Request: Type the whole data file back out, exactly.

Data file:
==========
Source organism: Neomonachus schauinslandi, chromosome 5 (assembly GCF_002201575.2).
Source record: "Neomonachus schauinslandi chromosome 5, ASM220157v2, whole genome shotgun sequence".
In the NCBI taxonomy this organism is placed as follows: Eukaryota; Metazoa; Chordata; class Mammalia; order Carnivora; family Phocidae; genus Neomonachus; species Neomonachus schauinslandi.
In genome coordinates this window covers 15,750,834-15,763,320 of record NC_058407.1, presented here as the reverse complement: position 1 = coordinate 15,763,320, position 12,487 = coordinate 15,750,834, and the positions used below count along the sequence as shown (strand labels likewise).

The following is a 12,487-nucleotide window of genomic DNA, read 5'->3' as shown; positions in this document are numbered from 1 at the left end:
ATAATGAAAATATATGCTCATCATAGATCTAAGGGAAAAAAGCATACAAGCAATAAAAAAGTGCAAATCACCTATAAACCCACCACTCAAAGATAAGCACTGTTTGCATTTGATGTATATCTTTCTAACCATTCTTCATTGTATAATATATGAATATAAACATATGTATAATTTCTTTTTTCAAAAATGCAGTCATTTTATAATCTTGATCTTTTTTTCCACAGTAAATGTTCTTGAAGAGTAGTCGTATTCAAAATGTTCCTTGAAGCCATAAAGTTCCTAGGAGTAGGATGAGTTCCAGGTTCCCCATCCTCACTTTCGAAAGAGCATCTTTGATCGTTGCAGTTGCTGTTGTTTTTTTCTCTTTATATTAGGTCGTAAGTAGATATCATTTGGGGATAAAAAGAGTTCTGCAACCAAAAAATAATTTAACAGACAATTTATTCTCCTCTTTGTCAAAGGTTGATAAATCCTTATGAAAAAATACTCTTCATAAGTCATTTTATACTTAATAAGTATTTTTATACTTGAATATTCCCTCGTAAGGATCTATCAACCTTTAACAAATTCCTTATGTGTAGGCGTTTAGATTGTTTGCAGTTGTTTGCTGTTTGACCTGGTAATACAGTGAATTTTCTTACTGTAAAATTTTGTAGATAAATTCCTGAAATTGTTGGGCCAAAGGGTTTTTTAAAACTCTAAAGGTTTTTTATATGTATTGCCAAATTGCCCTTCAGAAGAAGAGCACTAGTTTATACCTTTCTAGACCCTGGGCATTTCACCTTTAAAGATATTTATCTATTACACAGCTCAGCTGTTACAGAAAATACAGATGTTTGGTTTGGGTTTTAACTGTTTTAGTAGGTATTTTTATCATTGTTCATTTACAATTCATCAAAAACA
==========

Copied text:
Source organism: Neomonachus schauinslandi, chromosome 5 (assembly GCF_002201575.2).
Source record: "Neomonachus schauinslandi chromosome 5, ASM220157v2, whole genome shotgun sequence".
In the NCBI taxonomy this organism is placed as follows: Eukaryota; Metazoa; Chordata; class Mammalia; order Carnivora; family Phocidae; genus Neomonachus; species Neomonachus schauinslandi.
In genome coordinates this window covers 15,750,834-15,763,320 of record NC_058407.1, presented here as the reverse complement: position 1 = coordinate 15,763,320, position 12,487 = coordinate 15,750,834, and the positions used below count along the sequence as shown (strand labels likewise).

The following is a 12,487-nucleotide window of genomic DNA, read 5'->3' as shown; positions in this document are numbered from 1 at the left end:
ATAATGAAAATATATGCTCATCATAGATCTAAGGGAAAAAAGCATACAAGCAATAAAAAAGTGCAAATCACCTATAAACCCACCACTCAAAGATAAGCACTGTTTGCATTTGATGTATATCTTTCTAACCATTCTTCATTGTATAATATATGAATATAAACATATGTATAATTTCTTTTTTCAAAAATGCAGTCATTTTATAATCTTGATCTTTTTTTCCACAGTAAATGTTCTTGAAGAGTAGTCGTATTCAAAATGTTCCTTGAAGCCATAAAGTTCCTAGGAGTAGGATGAGTTCCAGGTTCCCCATCCTCACTTTCGAAAGAGCATCTTTGATCGTTGCAGTTGCTGTTGTTTTTTTCTCTTTATATTAGGTCGTAAGTAGATATCATTTGGGGATAAAAAGAGTTCTGCAACCAAAAAATAATTTAACAGACAATTTATTCTCCTCTTTGTCAAAGGTTGATAAATCCTTATGAAAAAATACTCTTCATAAGTCATTTTATACTTAATAAGTATTTTTATACTTGAATATTCCCTCGTAAGGATCTATCAACCTTTAACAAATTCCTTATGTGTAGGCGTTTAGATTGTTTGCAGTTGTTTGCTGTTTGACCTGGTAATACAGTGAATTTTCTTACTGTAAAATTTTGTAGATAAATTCCTGAAATTGTTGGGCCAAAGGGTTTTTTAAAACTCTAAAGGTTTTTTATATGTATTGCCAAATTGCCCTTCAGAAGAAGAGCACTAGTTTATACCTTTCTAGACCCTGGGCATTTCACCTTTAAAGATATTTATCTATTACACAGCTCAGCTGTTACAGAAAATACAGATGTTTGGTTTGGGTTTTAACTGTTTTAGTAGGTATTTTTATCATTGTTCATTTACAATTCATCAAAAACA